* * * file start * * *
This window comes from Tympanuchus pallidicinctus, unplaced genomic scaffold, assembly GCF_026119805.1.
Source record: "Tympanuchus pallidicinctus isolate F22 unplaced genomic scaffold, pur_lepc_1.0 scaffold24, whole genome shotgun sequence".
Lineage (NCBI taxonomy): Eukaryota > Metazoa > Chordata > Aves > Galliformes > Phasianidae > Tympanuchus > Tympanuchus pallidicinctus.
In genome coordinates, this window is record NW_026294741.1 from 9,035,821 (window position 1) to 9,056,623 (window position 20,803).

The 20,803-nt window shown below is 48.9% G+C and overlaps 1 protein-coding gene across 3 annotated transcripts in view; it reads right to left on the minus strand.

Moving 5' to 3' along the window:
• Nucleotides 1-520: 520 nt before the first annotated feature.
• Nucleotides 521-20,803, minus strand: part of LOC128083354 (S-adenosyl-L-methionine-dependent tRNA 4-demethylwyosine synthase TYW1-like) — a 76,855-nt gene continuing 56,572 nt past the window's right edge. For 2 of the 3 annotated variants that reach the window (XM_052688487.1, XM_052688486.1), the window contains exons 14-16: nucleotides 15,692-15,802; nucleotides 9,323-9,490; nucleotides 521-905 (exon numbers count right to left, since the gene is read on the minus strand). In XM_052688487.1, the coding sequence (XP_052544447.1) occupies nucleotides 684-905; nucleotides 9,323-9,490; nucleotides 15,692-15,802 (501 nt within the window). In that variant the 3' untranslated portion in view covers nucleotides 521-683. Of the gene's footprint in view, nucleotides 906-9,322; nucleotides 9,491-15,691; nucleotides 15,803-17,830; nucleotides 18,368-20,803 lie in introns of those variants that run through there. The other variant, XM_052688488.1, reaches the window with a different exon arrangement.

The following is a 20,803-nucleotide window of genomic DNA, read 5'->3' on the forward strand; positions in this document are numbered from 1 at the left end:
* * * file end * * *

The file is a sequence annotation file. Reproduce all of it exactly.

This window comes from Tympanuchus pallidicinctus, unplaced genomic scaffold, assembly GCF_026119805.1.
Source record: "Tympanuchus pallidicinctus isolate F22 unplaced genomic scaffold, pur_lepc_1.0 scaffold24, whole genome shotgun sequence".
Lineage (NCBI taxonomy): Eukaryota > Metazoa > Chordata > Aves > Galliformes > Phasianidae > Tympanuchus > Tympanuchus pallidicinctus.
In genome coordinates, this window is record NW_026294741.1 from 9,035,821 (window position 1) to 9,056,623 (window position 20,803).

The 20,803-nt window shown below is 48.9% G+C and overlaps 1 protein-coding gene across 3 annotated transcripts in view; it reads right to left on the minus strand.

Moving 5' to 3' along the window:
• Nucleotides 1-520: 520 nt before the first annotated feature.
• Nucleotides 521-20,803, minus strand: part of LOC128083354 (S-adenosyl-L-methionine-dependent tRNA 4-demethylwyosine synthase TYW1-like) — a 76,855-nt gene continuing 56,572 nt past the window's right edge. For 2 of the 3 annotated variants that reach the window (XM_052688487.1, XM_052688486.1), the window contains exons 14-16: nucleotides 15,692-15,802; nucleotides 9,323-9,490; nucleotides 521-905 (exon numbers count right to left, since the gene is read on the minus strand). In XM_052688487.1, the coding sequence (XP_052544447.1) occupies nucleotides 684-905; nucleotides 9,323-9,490; nucleotides 15,692-15,802 (501 nt within the window). In that variant the 3' untranslated portion in view covers nucleotides 521-683. Of the gene's footprint in view, nucleotides 906-9,322; nucleotides 9,491-15,691; nucleotides 15,803-17,830; nucleotides 18,368-20,803 lie in introns of those variants that run through there. The other variant, XM_052688488.1, reaches the window with a different exon arrangement.

The following is a 20,803-nucleotide window of genomic DNA, read 5'->3' on the forward strand; positions in this document are numbered from 1 at the left end: